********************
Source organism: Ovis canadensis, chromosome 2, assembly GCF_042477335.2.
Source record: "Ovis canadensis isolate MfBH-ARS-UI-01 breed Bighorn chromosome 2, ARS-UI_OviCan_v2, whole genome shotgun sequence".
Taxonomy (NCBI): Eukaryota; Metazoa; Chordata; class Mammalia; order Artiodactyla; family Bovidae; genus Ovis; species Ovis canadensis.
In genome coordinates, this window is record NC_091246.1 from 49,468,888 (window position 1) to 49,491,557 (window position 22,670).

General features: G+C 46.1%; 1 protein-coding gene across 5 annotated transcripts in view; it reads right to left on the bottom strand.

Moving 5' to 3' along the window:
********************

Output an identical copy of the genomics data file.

Source organism: Ovis canadensis, chromosome 2, assembly GCF_042477335.2.
Source record: "Ovis canadensis isolate MfBH-ARS-UI-01 breed Bighorn chromosome 2, ARS-UI_OviCan_v2, whole genome shotgun sequence".
Taxonomy (NCBI): Eukaryota; Metazoa; Chordata; class Mammalia; order Artiodactyla; family Bovidae; genus Ovis; species Ovis canadensis.
In genome coordinates, this window is record NC_091246.1 from 49,468,888 (window position 1) to 49,491,557 (window position 22,670).

General features: G+C 46.1%; 1 protein-coding gene across 5 annotated transcripts in view; it reads right to left on the bottom strand.

Moving 5' to 3' along the window: